Policy riders can therefore ride their way to enactment with little notice. As such, the practice of attaching riders with policy implications to appropriations bills has been condemned by commentators.80×80. See, e.g., id. at 632; Zellmer, supra note 73, at 503–04. While some have proposed reform of Congress’s rules and procedures as a solution to this problem,81×81. See Lazarus, supra note 72, at 678–80. the Court could also address it through a rule of statutory interpretation mandating that appropriations riders with significant policy implications be “narrowly construed.”82×82. Geoffrey Christopher Rapp, Case Note, Low Riding, 110 Yale L.J. 1089, 1090 (2001). But this rule would probably face opposition from textualist Justices, because “honest textualist[s],” according to Justice Scalia, ought to resist rules of narrow construction as “unpredictabl[e]” and “arbitrar[y]” departures from the text.83×83. Antonin Scalia, Common-Law Courts in a Civil-Law System: The Role of United States Federal Courts in Interpreting the Constitution and Laws, in A Matter of Interpretation 3, 28 (Amy Gutmann ed., 1997). Indeed, this Term, Justice Gorsuch rejected a narrow construction of Title VII as being inconsistent with the expansive reach of the text. See Bostock v. Clayton County, 140 S. Ct. 1731, 1740–41 (2020). Forgoing the debate, the Maine Community Health Court did not announce such a rule, nor did it take special note of the fact that a major policy change had been hitched to the appropriations wagon. The Court simply remarked, without further elaboration, that its “aversion to implied repeals is ‘especially’ strong ‘in the appropriations context’”84×84. Me. Cmty. Health, 140 S. Ct. at 1323 (quoting Robertson v. Seattle Audubon Soc’y, 503 U.S. 429, 440 (1992)). — leaving unsaid any doubts it may have had about the quality of the legislative process in those instances. But an awareness of Congress’s short-circuited procedure for appropriations bills may have raised the already high implied-repeals bar even higher.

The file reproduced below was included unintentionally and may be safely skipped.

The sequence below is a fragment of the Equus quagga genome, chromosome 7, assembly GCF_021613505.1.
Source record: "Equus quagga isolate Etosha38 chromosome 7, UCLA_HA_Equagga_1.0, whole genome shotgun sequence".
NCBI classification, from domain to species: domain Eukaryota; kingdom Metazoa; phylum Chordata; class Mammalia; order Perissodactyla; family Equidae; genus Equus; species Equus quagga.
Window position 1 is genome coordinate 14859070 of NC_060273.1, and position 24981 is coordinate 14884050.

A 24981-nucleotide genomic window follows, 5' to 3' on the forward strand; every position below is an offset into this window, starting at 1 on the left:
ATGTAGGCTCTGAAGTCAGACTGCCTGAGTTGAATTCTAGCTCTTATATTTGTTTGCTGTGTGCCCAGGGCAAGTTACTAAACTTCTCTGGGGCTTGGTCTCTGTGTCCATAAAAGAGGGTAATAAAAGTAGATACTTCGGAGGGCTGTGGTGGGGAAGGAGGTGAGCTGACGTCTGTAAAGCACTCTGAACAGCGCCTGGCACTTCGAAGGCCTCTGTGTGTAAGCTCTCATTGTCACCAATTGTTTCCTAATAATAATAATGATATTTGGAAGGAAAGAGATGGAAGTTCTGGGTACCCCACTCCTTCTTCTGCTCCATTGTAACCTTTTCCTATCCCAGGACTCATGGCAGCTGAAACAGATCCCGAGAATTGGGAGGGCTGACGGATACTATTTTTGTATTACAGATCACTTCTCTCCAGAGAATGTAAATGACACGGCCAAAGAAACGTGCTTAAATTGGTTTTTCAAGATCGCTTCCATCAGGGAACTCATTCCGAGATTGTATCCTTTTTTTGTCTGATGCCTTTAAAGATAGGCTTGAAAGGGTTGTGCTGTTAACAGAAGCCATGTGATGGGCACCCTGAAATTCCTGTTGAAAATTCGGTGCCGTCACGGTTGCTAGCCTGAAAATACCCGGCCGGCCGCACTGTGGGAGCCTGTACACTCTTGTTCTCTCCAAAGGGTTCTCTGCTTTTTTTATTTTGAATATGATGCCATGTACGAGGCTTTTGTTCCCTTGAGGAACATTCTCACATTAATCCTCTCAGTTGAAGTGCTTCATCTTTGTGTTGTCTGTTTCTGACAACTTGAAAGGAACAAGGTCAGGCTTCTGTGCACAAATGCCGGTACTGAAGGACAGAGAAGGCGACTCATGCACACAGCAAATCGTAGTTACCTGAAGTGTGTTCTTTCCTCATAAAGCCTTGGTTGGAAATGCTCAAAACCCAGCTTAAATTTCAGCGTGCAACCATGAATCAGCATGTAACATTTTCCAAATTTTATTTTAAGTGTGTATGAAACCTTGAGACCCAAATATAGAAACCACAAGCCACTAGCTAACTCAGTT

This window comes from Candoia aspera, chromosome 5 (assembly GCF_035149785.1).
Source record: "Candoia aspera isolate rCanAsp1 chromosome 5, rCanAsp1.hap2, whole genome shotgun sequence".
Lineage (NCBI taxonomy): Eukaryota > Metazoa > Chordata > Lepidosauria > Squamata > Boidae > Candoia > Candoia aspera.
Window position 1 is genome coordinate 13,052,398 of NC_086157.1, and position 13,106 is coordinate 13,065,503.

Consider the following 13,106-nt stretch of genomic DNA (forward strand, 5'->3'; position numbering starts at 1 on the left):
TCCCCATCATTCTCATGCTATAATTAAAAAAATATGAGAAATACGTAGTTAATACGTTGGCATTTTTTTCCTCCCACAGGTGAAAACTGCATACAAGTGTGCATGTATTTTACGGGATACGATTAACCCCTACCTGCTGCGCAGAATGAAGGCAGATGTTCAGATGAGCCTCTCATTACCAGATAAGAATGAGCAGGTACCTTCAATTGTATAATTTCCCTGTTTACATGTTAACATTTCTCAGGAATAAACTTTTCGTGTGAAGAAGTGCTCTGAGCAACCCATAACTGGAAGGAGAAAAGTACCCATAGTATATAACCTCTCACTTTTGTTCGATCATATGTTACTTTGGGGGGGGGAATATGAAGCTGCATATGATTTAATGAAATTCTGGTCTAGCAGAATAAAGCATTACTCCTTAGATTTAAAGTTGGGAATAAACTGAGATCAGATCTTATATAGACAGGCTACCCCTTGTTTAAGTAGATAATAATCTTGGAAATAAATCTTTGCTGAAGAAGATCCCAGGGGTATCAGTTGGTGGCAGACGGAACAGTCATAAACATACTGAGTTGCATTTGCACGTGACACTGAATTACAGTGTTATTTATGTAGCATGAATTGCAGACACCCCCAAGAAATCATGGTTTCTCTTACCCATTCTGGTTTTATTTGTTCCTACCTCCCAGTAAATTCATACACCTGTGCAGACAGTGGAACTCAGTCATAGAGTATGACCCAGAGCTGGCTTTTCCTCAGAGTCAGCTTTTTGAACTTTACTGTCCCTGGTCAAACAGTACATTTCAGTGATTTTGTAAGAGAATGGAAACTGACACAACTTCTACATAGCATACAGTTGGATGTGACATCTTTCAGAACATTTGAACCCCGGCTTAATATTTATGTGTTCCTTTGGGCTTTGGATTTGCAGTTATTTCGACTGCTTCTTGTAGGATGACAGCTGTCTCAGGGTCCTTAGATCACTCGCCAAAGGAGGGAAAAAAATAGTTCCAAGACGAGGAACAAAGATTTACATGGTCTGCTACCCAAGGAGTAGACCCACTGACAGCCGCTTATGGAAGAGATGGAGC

The fact that the two agencies charged with implementing the Risk Corridors program had consistently agreed with the insurers’ position85×85. See id. at 1316–17, 1324–25. may have also influenced the Court’s interpretation, although this consideration was not squarely addressed either. Agencies are often charged with implementing and so interpreting legislative schemes, such that they, rather than courts, are the “first” or even “primary” interpreters of many statutes.86×86. See Robert A. Katzmann, Judging Statutes 23 (2014). Therefore, some commentators have called for courts to attend to agencies’ views when interpreting statutes.87×87. See, e.g., id. at 27. But outside the context of Chevron,88×88. Chevron U.S.A. Inc. v. Nat. Res. Def. Council, Inc., 467 U.S. 837 (1984). which applies to an agency’s interpretation of a statute “it administers,”89×89. Id. at 842. it is unclear what degree of deference, if any, courts should give to agencies’ interpretations of statutes generally. On the one hand, unlike a substantive statute whose implementation is entrusted to an agency, the appropriations rider at issue cannot reasonably be seen as an implicit delegation to the agencies to fill in its gaps (the justification for Chevron deference90×90. See id. at 843–44. ). Rather than delegate discretion, the rider simply imposes a condition on the agencies’ finances.91×91. See Me. Cmty. Health, 140 S. Ct. at 1317. On the other hand, the agencies’ subject matter expertise may lend credibility to their interpretation of the rider, and Chevron and its progeny emphasize expertise as a reason to defer to agencies.92×92. See Chevron, 467 U.S. at 865; see also Kisor v. Wilkie, 139 S. Ct. 2400, 2417 (2019).